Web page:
Information about activities at the Memorial Hall is a bit limited and relies upon local newspaper reports and Resident’s memories. We do not have any Photographs of the inside of the Hall.

The Bridgwater Mercury reported 300 people watched a Film there at Easter 1925.

Mrs Griffin of Chapel Hill remembers attending Girl Guides there in the 1930’s.

Dances were held regularly, organised by Ashcott & Shapwick Cricket Club and the Bridgwater Harriers Hunt.

In March 1935, special Buses were laid on from Bridgwater, Bristol, Glastonbury & Wells to bring people to a Dance which 300 attended.

There was a celebration of the Silver Jubilee of King George V in May 1935.

During the Second World War the Hall was used to accommodate Evacuee Children’s School Classes, also it was used as a venue for training the Home Guard.

Mr. Charlie Norton remembered organising the “Welcome Home” celebrations for Servicemen returning.

After the War the Hall was well used for Dances, with people travelling from all over the County to attend.The popularity of these Dances began to cause problems with Cars parking on the A39.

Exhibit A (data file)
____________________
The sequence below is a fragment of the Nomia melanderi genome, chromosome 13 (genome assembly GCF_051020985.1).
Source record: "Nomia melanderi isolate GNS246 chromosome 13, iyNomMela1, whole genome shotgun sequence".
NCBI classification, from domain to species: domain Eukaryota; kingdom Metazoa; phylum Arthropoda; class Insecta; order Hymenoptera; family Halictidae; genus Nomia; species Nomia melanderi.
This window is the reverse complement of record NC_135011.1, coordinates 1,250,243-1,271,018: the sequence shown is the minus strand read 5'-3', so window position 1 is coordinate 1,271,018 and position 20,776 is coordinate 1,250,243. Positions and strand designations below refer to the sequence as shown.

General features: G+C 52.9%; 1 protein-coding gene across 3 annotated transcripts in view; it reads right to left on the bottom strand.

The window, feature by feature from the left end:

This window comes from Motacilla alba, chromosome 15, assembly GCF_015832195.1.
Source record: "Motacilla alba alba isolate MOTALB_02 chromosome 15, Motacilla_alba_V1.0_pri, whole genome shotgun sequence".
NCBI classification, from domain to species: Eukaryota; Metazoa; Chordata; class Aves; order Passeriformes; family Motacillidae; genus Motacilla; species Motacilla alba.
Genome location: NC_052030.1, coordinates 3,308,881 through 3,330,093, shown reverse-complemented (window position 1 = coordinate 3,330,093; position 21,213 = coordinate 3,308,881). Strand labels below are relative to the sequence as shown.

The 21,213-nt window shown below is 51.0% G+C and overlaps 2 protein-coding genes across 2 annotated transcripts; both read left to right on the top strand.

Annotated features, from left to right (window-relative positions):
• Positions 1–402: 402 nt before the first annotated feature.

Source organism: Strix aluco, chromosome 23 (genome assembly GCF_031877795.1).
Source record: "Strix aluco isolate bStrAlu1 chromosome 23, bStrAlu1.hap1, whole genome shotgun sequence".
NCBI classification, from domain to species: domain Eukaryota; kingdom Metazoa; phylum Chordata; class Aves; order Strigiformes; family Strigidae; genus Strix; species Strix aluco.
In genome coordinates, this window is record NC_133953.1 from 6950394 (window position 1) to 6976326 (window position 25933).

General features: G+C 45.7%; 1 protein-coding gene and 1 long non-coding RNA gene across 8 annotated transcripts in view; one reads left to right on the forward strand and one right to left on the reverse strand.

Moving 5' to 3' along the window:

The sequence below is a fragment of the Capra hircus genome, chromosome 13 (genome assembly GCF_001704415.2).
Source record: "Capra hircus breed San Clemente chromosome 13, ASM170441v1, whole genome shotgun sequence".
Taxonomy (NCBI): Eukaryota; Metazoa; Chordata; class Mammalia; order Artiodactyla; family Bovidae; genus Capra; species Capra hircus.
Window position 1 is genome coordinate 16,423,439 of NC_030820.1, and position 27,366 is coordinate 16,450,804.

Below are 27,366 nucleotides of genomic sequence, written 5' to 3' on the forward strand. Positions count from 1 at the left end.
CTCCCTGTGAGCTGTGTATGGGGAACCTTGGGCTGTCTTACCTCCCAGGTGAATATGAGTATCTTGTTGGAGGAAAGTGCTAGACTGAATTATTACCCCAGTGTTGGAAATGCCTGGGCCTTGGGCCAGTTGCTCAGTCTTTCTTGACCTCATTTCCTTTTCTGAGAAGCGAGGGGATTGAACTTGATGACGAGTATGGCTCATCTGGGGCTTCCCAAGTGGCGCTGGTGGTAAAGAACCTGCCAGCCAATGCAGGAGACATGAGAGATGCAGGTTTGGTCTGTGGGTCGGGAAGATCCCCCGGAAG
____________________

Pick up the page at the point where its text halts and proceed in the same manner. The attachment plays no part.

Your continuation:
The Womens Institute Drama Group put on regular performances.

Mr. Harry Poole of School Hill Produced many Pantomimes at the Hall during the 1950’s for the Clarks Pantomime Group.

The Hall was regularly used for wedding Receptions. The Marriage of Tony & Kay Edmunds was the last to be celebrated there in 1959.

 

 The Closure of the Memorial Hall

The Memorial Hall closed in the Autumn of 1959, almost exactly 40 years after it opened.

Mr Arthur Moore was Secretary at the time and recalls there were only 3 people willing to serve on the Committee. There was Mr L. Bagg, Mr L. Stone and himself.

The cost of running the Hall was greater than it’s income. Many appeals were made for Villagers to make greater use of it, but the development of Television and difficulties encountered with Police over Car Parking meant the fight to keep it open was lost.

After the Hall closed there was some confusion over the issue of Ownership. Many meetings were held by Ashcott Parish Council & Bridgwater Rural District Council to resolve the issue.

Parish Council Minutes of 24th March 1958 record a letter from Solicitors dealing with the Estate of Mr F W Howe asking for the Council’s proposals for the future of the Hall.

The issue was not resolved until a Parish Council meeting on 4th March 1964 when Mr Howe’s Solicitors said that his Beneficiaries wished to sell the Hall and offered it the Parish Council for a sum between £3000 - £4000.

(Roughly the amount of Mr Howe’s loan in 1919 !)

The Parish Council decided not to purchase the Hall citing lack of support from Village Organisations.

(note that Walton Village Hall was also sold in 1965. This could be interpreted as a general lack of interest in Village Halls in the area at the time)

The Hall was sold to Frampton’s for use as a Warehouse until the mid 1980’s.

It was then converted into small Flats which were rented out for several years.

Then it was changed again to the individually owned apartments we see today.